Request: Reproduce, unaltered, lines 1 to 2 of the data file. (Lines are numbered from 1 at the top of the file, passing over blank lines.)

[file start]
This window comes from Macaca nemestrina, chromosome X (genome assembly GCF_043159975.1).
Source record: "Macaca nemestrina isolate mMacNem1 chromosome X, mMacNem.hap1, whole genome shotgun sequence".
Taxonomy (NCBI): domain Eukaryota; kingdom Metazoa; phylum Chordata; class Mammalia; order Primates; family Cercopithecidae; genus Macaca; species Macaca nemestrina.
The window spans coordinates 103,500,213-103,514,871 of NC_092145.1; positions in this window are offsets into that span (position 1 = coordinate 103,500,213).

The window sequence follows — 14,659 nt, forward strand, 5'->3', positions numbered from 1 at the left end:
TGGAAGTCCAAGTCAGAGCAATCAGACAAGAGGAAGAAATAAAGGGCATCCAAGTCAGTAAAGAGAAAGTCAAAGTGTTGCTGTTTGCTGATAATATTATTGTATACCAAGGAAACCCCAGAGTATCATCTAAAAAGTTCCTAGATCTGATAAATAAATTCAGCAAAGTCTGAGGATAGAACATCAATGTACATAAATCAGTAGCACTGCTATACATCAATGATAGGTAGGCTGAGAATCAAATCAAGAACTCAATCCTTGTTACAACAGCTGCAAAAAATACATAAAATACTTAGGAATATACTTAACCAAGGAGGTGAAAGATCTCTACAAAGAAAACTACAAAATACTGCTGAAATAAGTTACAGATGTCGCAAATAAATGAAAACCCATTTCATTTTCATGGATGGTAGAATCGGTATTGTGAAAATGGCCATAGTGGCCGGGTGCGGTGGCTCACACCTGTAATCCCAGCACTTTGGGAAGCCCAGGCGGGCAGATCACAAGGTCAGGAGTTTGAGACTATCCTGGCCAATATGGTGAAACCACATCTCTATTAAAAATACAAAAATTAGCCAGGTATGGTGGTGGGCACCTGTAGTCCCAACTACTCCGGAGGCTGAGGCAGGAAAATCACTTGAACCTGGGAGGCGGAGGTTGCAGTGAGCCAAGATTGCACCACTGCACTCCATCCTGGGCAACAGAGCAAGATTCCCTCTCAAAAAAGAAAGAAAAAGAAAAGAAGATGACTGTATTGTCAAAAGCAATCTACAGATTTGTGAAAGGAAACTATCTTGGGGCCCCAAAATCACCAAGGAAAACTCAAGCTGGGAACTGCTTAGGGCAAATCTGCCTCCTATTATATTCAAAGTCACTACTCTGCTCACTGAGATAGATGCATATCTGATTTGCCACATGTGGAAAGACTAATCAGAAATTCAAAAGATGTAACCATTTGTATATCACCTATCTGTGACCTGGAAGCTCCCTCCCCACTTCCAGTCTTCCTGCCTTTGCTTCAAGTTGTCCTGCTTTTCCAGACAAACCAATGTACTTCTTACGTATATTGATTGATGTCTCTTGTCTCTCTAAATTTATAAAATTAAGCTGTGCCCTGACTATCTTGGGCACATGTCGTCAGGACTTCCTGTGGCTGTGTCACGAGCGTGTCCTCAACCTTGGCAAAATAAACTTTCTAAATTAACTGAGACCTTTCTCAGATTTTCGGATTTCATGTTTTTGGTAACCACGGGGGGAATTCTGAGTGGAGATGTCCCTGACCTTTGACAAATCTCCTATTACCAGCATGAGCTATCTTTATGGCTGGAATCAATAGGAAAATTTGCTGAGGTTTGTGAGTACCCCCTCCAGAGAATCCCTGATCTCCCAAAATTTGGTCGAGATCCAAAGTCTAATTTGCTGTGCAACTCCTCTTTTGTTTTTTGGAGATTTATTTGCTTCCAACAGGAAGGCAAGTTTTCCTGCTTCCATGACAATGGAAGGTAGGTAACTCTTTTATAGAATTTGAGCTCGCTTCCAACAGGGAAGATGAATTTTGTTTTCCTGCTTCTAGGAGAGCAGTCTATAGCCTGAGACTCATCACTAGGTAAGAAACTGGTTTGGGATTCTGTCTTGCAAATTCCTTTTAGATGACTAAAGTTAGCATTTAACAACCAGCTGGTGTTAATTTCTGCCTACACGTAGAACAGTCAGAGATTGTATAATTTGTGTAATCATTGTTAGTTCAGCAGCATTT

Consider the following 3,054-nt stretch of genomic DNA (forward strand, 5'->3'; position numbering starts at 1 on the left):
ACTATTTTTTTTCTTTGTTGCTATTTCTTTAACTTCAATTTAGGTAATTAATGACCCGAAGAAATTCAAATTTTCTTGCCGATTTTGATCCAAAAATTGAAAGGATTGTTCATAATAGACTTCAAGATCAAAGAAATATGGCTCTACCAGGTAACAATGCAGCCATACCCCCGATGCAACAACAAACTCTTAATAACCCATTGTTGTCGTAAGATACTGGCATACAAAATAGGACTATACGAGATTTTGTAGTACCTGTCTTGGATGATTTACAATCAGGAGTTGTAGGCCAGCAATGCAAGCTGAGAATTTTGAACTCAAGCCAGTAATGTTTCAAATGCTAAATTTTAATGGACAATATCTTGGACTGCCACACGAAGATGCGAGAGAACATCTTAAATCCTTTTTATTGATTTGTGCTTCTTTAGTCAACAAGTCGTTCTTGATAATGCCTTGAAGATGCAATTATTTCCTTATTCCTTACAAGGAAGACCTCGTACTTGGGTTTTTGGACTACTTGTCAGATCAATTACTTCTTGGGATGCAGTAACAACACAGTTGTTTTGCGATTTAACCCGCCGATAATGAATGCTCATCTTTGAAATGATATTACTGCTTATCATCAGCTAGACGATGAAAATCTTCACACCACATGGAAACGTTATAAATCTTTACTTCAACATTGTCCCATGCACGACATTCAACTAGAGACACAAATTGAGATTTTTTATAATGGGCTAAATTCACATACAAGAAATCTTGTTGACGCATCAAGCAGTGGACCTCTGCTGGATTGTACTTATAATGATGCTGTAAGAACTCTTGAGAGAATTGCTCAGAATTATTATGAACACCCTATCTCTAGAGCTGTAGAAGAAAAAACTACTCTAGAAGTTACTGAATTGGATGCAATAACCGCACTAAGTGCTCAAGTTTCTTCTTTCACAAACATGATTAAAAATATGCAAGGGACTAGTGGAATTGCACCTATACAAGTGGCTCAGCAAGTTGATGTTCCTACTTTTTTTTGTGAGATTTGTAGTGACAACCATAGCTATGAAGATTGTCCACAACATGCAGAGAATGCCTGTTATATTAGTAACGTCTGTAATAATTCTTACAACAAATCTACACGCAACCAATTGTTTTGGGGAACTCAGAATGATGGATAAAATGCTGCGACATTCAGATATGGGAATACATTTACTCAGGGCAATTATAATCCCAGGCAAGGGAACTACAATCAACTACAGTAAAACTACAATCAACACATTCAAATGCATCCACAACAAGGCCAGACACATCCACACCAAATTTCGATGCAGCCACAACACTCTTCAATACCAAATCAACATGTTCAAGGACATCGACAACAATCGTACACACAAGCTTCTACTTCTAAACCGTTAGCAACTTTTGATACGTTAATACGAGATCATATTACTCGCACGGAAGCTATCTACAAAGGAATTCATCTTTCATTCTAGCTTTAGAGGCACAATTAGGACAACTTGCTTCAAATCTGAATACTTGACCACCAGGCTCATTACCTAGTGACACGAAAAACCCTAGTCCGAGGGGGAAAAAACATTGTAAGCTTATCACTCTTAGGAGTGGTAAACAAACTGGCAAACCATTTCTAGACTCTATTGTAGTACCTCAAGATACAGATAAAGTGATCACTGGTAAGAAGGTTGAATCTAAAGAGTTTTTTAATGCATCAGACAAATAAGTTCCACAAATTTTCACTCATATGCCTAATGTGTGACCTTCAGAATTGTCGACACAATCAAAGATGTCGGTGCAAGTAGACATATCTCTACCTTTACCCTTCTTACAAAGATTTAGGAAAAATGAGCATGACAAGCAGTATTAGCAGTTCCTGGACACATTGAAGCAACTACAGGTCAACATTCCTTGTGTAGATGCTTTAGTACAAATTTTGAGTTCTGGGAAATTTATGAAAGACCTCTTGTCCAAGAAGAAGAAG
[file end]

This window comes from Macaca nemestrina, chromosome X (genome assembly GCF_043159975.1).
Source record: "Macaca nemestrina isolate mMacNem1 chromosome X, mMacNem.hap1, whole genome shotgun sequence".